Mi Casa Es Su Casa? If That’s Your Policy, You’d Better Endorse It

The home-sharing (or peer-to-peer) economy is growing at an incredible pace. Airbnb may have popularized it, but it is now among a burgeoning roster of services that offer home-sharing.

In the US, private accommodation rentals were at $32 billion in 2016, a figure projected to grow to $37 billion in 2018.  In 2015, one in three Americans used home-sharing services (compared with one in ten in 2012).

There are clear benefits to home-sharing. The appeal of monetizing excess space and transforming an idle room into a money-making asset is significant.  And travelers can quickly and easily gain access to inexpensive, convenient, spacious and well-equipped accommodations, finding rooms in unusual places or where traditional hotel accommodations may be sold out.

Alternatives to Airbnb also carve potential users into niches, regions, or other special interest (e.g., multiple sites connecting fans with homeowners for college football game days—think $3k for two-nights in a stadium-walkable Ann Arbor home to watch Michigan play Ohio State!).

But home-sharing also brings new risks for homeowners and travelers.  You may have heard the horror stories.  Among them: The meth, weapons and cats party, wherein a group of Airbnb renters stole a bunch of items, left behind meth paraphernalia and a live cat, and hacked at the doors with axes and knives. For a finale they shredded the host’s clothes and put his sweaters in the freezer.

This is on the extreme end of the spectrum for sure, but the very real potential exposures include damage to the premises or personal property in the premises, theft of the homeowner’s personal property and bodily injury to guests while staying in the home.

Renters can also face serious hazards. Staying in a home that is not up to code when it comes to building safety can be dangerous and potentially lethal, and personal injury incidents in shared homes can lead to lawsuits.

While some companies may check public records for renters’ criminal convictions or against sex offender lists, clearly this does not provide a guarantee that interactions will be problem-free.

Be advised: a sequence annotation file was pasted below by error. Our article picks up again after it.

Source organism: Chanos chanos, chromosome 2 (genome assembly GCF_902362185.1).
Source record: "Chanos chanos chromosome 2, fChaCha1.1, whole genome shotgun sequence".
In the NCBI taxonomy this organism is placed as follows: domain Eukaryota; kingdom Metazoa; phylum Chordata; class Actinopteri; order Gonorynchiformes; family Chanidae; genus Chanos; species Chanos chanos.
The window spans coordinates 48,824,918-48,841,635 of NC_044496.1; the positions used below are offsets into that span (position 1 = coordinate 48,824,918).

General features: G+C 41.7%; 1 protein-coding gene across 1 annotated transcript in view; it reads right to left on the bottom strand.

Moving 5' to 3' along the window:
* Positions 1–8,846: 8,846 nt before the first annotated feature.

We are a society that continues to grow more comfortable with sharing (in general) and, for many, the benefits of home-sharing outweigh the risks.  Still, those risks remain. And home-sharers may erroneously assume that they are covered by their homeowners policy should something happen to their home at the hands of a home-sharing tenant.  But their policy may actually exclude coverage for rentals, leaving the homeowner without recourse.

Simply put, the sharing of one’s home in this manner–and the risks that creates—caught ISO by surprise, and ISO ‘s homeowners program did not contemplate home-sharing when it was developed.  What remains are many long-standing provisions that restrict coverage for homes used as rentals.

The good news is that ISO has since reacted to the home-sharing phenomenon, introducing in March new coverage options for homeowners renting space via online sites.  (Several carriers have begun to offer endorsements to add coverage for home-sharing activities as well, and more are likely to follow.)

The experts at FC&S Online walk us through ISOs Home-sharing Exclusion and Home-Sharing Host Activities Amendatory Endorsements.

According to FC&S, the mandatory endorsements preserve traditional homeowner’s coverages and specifically exclude home-sharing activities, reinforcing that coverage does not extend to, for example, personal property of home-sharing occupants or fair rental value arising out of or in connection with home-sharing activities. Exclusions are added that address both renting (or holding for rent) an insured location for home-sharing activities, and personal injury coverage arising out of home-sharing host activities.

The home-sharing broadening endorsements provide coverage for hosts of home-sharing participants and contain the same definitions as the amendatory endorsements. The endorsements provide property coverage for other structures and landlord furnishings, as well as property coverage for losses from theft (with a few exceptions).  Lost rental income under certain conditions is also covered.

For liability coverages, the broadening endorsement provides coverage for personal injury arising out of home-sharing host activities and the rental of an insured location for home-sharing host activities. The endorsement also includes a provision which addresses damages arising out of home-sharing activities caused by an insured.

The sharing economy is oft cited as a key disrupter of the insurance industry, bringing with it new risks and other implications that P&C carriers had not previously considered.  The confluence of personal assets being used for commercial purposes blurs the line between personal and commercial lines, bringing with it a natural confusion and ambiguity surrounding coverage.

Resources and tools from publishers like The National Underwriter Company, including FC&S, P&C Coverage Guides and Claims and Agent Training, help insurance professionals stay informed and up-to-date on these types of developments that impact their industry. They also provide the trusted, expert analysis and guidance on how to deal with emerging issues like home-sharing –and the complex coverage and claims that may arise (FC&S editors even answer subscriber Q&As directly!).

And by understanding coverage issues –and how to proactively address any gaps—insurance professionals (agents, in particular) can differentiate themselves from online writers and other agents with the knowledge and trusted guidance they offer.

Kelly Maheu